Draupadi is often invoked as an avatar of Nalayani, who refused Ravana’s proposal and swore to rid the world of asuras. She is also Veera Panchali, who roamed the jungles at night as a demon feasting on animals, until spotted one day by Bheema, who promises to keep her reality a secret if she in turn swore to protect the Pandavas. In a version of the Mahabharata narrated elsewhere—by the Dungri Bhils of Rajasthan—Draupadi is ravished by the snake king of the netherworld, Visuka, after he is transfixed by a stray strand of her hair, as Arjuna helplessly looks on. In these local traditions, including the Yakshagana performances of Karnataka, Draupadi is given a lot more space and importance than in the Puranas. She becomes a vehicle for subversion, inverting patriarchal ideals—sometimes reinforcing them in ways that speak to that community’s biases—and holding up a mirror to society. In the modern era, Mahasweta Devi imagined Draupadi as a Santhal woman fighting for her community’s rights, but hundreds of years ago, the people of Tamil Nadu already saw in her a Vesuvius that could decimate an entire race of wrongdoers. Somewhere down the line, however, the worship of a feminist symbol as a redoubt against evil became problematic for communities with strong patriarchal and caste identities.
Vanniyars closely associate with Draupadi as they consider themselves Kshatriyas, born of the sacrificial fire of Shambhu rishi to defeat demons. So-called ‘honour killings’ of young women who dare to marry outside the community have over the past decade served to paint them as cruel and regressive— unworthy, one might say, of worshipping a protector of women. In the northern districts of the state, it is not uncommon to chance upon shrines to ammans (goddesses) who were once human, unfortunate victims of caste killings immortalised for their ‘sacrifice’ for the good of the community. Understandably, Vanniyars resist viewing Draupadi through a feminist lens, consigning her to the pantheon of a million ammans that watch over Tamil Nadu. She does, however, serve as a bulwark of socio- cultural memory in villages and towns that have built a temple to her. “The goddess doesn’t forget or forgive. She is a conscience keeper, and this is why we walk on hot coals during her festival—to prove we are pure of heart. If one commits a wrong, especially against a woman, there is no escape,” says A Sivagami, 42, a mother of three from Nerkunam, a village about 20 km from Gingee where we watch a senior storyteller, Sivamuthu of Peranamallur, narrate Karna Moksham to a small crowd, gathered under a shamiana to mourn the death of a villager. Draupadi, says Sivamuthu, is like the earth’s crust, a many-layered figure defying archetypal representations of women or goddesses. There may be gaps in her story, and she may sometimes quake in anger, but she is a protector of humanity. With chatty exuberance, Sivamuthu and his companion, a trained classical singer, pepper their storytelling with references to modern pop culture, cellphones and changing crop cycles. “We do not change the core content. And we are careful not to offend cultural sensibilities, but we do incorporate things of interest year after year,” says E Parthiban, 33, a Bharatha koothu artiste from Deevanur near Tindivanam, en route to Chennai from Gingee. Draupadi, for instance, cannot break into dance, or leave the end of her pallu untucked. Even a god must fit a certain mould to pull crowds. Parthiban is one of a handful of actors in the state who can play Dusshasana. “It requires intricate study of the character and devotion to the goddess. Before we proceed to shame her in the court scene, we ask for her forgiveness, explaining that we do not mean any of the insults,” says Parthiban.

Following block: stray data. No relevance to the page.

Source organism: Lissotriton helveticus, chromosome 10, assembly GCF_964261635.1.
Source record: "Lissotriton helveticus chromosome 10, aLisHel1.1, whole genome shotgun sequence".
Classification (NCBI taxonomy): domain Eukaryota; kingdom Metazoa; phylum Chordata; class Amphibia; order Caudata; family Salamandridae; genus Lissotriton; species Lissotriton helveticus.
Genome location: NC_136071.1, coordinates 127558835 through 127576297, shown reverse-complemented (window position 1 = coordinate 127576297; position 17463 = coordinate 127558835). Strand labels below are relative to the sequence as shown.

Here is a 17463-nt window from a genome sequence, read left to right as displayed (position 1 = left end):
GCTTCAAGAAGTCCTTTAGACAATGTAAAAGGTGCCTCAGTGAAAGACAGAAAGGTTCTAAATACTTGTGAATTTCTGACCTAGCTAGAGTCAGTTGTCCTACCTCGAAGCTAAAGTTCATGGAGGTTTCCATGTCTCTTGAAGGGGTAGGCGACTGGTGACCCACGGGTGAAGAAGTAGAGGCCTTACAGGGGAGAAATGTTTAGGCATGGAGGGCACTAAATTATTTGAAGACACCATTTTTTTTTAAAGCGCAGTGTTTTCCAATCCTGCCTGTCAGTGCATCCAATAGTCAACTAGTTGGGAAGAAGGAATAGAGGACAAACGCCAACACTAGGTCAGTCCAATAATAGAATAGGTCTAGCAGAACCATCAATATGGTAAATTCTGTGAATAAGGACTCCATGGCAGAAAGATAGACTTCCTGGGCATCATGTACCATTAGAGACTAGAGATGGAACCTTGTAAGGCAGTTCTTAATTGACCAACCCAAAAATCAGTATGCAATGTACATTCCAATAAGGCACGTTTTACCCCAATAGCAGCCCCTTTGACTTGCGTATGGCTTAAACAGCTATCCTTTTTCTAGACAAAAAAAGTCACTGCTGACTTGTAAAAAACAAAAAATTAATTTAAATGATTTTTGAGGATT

DRAUPADI IS AN inclusive goddess, for everything about her, including her marital status, sexuality, and state of mind, is fluid, says Selvi, a 34-year-old transsexual physiotherapist at Rajiv Gandhi Government General Hospital in Chennai. “She is an icon for transgenders and prostitutes, who are forced to bed many but consider themselves kannis—the virginal divine who never bear children,” she says. Draupadi’s connection to Arjuna, who as Brihannala lived in the guise of a woman, and Aravaan, the patron god of transgenders who sacrifices himself in the Mahabharata and as a reward gets to marry Krishna in the form of Mohini, further cement the community’s faith in her. “Draupadi is the goddess of hope. I have heard sex workers refer to her as a thozhi (a female friend) who, like them, was branded a whore for no fault of hers. But Panchali could start and end a war, and the faithful who believe the goddess lives within them derive great strength from hearing stories of her.”
The powers that Vyasa does not vest Draupadi with are hers to summon in the lived space outside Purana, Itihasa and Mahakavya. Draupadi needs no hagiographer. She craves bhaava and stands for nyaaya as she paints her face green, dons a blingy outfit and heads out into the night to win a thousand hearts.